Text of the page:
Hyundai is loath to label the Ioniq 6 a mere sedan. To its designers, the jelly bean-shaped EV is a "streamliner," a name that harks back to the rounded styles pioneered in the 1930s.
The rear-wheel-drive version with the 77.4-kilowatt-hour battery achieves a range of 381 miles under the Worldwide Harmonized Light Vehicles Test Procedure cycle. That's a jump from the 315-mile range of the Ioniq 5.
The Ioniq 6's pinched-off boat-tail aerodynamics are absolutely key to its eking out more miles.
"The most improvement resulted from a decrease in air resistance," Hyundai global design chief Simon Loasby said of the Ioniq 6 at a late September drive event here.
"It takes our customer farther on a single charge."
Loasby challenged his team to deliver a drag coefficient below 0.20 by printing a T-shirt emblazoned with "0.1x." They didn't quite get there. But the Ioniq 6's coefficient still lands in the realm of such heavy hitters as the Porsche Taycan, Tesla Model 3 and Lucid Air.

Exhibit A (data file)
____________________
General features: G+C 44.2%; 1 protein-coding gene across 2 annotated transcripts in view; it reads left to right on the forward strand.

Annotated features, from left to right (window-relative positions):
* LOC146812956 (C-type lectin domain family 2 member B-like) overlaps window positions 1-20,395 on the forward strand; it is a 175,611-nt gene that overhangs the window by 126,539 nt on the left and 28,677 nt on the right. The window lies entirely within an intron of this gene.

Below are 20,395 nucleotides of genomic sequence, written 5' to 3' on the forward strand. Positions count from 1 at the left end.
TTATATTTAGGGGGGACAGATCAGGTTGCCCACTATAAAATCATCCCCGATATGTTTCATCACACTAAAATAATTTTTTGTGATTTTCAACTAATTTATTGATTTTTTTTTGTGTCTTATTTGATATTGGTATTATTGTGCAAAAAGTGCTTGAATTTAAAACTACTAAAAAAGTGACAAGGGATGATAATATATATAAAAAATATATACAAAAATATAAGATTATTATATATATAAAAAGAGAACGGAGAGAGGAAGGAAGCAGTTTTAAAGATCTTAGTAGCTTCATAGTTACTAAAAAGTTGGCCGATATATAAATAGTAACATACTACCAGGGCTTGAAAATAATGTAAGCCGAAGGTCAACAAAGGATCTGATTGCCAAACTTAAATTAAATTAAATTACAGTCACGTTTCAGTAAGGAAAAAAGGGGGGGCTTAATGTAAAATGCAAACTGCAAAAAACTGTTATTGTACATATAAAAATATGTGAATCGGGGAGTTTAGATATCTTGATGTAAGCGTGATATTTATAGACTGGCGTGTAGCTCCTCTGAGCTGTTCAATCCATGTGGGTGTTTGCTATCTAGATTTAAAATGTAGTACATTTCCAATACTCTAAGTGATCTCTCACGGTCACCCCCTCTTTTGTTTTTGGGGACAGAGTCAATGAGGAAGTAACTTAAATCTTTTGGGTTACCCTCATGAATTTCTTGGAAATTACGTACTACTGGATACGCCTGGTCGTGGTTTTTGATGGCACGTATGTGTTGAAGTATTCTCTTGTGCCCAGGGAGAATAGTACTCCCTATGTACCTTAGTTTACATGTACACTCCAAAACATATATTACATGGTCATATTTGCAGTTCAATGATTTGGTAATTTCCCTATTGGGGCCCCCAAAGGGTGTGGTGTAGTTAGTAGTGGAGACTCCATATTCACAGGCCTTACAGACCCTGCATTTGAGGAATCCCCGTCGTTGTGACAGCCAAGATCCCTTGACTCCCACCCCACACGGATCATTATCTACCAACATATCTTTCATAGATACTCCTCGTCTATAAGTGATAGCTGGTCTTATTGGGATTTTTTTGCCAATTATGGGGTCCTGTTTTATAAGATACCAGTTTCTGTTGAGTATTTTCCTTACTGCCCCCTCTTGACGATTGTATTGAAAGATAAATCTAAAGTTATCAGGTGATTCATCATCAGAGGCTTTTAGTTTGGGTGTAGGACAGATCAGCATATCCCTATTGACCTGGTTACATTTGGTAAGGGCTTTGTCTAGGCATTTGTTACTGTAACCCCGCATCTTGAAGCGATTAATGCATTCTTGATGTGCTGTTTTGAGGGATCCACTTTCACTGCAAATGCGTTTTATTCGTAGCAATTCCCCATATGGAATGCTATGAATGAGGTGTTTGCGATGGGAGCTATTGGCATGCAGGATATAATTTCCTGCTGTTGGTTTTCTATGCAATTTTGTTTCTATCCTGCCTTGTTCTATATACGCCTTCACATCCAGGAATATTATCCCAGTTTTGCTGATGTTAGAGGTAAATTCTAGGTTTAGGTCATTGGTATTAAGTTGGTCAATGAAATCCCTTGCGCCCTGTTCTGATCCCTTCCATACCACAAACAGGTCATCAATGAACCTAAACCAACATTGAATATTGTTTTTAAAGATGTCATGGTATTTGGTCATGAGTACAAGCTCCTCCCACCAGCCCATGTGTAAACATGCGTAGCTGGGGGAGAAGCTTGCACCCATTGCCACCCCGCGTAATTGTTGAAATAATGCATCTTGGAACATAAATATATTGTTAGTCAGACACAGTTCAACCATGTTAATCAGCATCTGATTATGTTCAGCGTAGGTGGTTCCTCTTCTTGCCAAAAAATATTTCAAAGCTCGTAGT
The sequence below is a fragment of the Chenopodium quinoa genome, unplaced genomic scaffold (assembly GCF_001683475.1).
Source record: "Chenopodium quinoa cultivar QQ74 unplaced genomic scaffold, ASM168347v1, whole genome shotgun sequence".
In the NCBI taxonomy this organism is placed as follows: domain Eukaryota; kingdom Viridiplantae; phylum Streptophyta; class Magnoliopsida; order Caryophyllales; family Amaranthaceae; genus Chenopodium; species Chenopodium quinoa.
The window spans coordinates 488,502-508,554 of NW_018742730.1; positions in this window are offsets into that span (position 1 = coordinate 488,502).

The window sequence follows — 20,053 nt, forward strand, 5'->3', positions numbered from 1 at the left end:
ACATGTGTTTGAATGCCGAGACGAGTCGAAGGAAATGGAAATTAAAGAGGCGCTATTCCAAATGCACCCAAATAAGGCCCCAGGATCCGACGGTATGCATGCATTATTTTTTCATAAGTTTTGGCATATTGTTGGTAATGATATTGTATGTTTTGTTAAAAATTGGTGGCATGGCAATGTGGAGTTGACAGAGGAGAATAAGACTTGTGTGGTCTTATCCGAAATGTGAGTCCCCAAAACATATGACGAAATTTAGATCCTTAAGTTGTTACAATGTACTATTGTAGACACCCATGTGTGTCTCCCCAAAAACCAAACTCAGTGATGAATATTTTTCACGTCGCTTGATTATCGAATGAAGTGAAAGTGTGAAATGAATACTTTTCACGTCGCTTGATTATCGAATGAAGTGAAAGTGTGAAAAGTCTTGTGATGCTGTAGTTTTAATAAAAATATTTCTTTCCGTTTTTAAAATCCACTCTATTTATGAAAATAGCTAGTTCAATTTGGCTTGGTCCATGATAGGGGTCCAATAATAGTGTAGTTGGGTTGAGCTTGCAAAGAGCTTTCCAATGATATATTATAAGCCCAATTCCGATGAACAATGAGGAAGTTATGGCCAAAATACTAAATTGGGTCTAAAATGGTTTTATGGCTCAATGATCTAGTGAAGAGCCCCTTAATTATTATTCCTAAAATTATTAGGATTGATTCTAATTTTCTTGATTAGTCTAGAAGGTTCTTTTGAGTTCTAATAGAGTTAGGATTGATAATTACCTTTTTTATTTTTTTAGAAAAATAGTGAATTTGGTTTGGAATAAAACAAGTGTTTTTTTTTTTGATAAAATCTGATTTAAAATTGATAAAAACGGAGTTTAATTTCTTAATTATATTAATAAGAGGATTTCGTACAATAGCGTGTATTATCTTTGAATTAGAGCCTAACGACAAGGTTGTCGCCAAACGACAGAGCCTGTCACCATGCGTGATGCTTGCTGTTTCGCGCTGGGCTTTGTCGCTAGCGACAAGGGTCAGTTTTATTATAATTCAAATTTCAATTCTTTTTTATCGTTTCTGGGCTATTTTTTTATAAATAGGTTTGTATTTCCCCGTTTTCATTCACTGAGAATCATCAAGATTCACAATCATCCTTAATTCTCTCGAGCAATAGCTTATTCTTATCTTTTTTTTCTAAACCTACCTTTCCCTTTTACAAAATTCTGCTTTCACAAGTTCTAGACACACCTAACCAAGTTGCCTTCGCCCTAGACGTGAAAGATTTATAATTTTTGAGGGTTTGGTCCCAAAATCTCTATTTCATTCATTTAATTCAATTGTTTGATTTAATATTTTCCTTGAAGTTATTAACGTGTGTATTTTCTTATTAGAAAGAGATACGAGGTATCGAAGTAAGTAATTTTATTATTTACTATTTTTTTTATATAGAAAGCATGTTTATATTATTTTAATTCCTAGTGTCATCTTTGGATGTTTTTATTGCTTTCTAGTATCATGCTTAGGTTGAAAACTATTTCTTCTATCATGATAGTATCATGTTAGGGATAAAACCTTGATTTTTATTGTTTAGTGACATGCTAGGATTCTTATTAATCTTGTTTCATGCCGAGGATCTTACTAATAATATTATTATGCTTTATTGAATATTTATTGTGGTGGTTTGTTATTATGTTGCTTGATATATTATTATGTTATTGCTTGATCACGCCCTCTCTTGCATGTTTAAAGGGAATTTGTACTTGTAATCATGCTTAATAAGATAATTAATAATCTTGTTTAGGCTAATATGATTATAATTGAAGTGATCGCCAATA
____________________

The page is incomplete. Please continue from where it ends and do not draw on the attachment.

"Everyone said, 'You're mad. You'll never hit that target,' " Loasby said. "I know, but I wanted to see how far we can get. And that was our sort of mentality for the project."
The Ioniq 6 doesn't have an EPA-rated range yet. But Hyundai expects it to be around 330 miles, about 9 percent higher than the Ioniq 5's 303 miles. The Ioniq 6's U.S.-rated range should be finalized before the car's North American debut at the Los Angeles Auto Show in November.
The car has already gone on sale in South Korea, where Hyundai says it has more than 40,000 preorders, and lands in Europe this year. It enters production for North America in January at Hyundai's Asan plant in South Korea, with deliveries landing stateside two or three months later. At Asan, the Ioniq 6 is made on the same line as the Hyundai Sonata sedan.